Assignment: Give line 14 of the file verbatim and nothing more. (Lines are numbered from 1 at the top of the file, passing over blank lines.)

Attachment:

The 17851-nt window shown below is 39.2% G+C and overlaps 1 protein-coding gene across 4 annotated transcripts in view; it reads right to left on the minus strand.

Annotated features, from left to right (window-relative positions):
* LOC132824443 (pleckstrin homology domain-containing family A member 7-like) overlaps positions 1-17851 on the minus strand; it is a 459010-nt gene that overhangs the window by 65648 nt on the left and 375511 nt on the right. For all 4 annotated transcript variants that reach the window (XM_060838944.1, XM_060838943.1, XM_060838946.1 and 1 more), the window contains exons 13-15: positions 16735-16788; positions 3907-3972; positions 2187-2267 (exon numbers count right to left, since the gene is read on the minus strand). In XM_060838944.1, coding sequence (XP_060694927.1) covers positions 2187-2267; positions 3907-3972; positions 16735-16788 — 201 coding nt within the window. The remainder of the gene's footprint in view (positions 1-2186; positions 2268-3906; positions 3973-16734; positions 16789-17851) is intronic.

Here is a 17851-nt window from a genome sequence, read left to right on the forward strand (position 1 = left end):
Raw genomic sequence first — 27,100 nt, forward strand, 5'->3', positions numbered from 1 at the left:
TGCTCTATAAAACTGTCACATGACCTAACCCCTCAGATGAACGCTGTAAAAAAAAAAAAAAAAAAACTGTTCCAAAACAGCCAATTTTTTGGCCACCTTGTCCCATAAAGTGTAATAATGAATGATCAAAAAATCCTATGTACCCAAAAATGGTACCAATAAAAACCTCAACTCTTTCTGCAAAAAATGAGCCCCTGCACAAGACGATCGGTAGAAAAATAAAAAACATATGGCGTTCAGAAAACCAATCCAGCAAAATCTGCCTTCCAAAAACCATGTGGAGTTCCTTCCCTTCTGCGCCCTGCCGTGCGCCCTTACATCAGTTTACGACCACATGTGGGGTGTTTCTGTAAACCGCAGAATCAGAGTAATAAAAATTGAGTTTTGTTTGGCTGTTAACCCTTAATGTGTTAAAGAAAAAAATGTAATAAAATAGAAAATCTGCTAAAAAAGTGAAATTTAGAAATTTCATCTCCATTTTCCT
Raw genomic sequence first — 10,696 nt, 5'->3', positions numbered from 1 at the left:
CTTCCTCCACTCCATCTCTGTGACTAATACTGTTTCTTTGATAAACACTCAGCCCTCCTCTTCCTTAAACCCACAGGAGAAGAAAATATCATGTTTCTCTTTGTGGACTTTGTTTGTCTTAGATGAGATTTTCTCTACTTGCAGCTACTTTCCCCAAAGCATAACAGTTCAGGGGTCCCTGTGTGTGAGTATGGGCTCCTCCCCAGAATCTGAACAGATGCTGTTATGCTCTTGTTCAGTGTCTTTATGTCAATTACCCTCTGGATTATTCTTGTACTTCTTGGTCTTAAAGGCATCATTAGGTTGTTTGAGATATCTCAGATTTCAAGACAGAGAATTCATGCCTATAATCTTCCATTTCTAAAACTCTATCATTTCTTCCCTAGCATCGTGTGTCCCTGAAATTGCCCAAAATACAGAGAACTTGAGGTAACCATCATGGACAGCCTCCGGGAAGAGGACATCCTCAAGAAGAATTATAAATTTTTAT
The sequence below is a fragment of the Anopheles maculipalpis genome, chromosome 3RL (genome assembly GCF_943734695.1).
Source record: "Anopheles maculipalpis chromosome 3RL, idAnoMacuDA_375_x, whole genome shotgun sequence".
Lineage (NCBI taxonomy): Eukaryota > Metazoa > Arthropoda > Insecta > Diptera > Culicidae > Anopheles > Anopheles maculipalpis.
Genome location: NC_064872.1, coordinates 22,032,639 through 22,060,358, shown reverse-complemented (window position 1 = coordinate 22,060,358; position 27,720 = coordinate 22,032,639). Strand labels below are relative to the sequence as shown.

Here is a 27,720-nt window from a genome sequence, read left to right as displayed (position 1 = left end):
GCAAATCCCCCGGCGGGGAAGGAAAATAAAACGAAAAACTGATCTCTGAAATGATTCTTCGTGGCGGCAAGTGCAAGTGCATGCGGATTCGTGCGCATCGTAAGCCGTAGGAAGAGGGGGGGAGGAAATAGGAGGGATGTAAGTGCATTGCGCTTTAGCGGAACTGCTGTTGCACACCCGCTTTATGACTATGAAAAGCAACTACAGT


GCAAATCCCCCGGCGGGGAAGGAAAATAAAACGAAAAACTGATCTCTGAAATGATTCTTCGTGGCGGCAAGTGCAAGTGCATGCGGATTCGTGCGCATCGTAAGCCGTAGGAAGAGGGGGGGAGGAAATAGGAGGGATGTAAGTGCATTGCGCTTTAGCGGAACTGCTGTTGCACACCCGCTTTATGACTATGAAAAGCAACTACAGT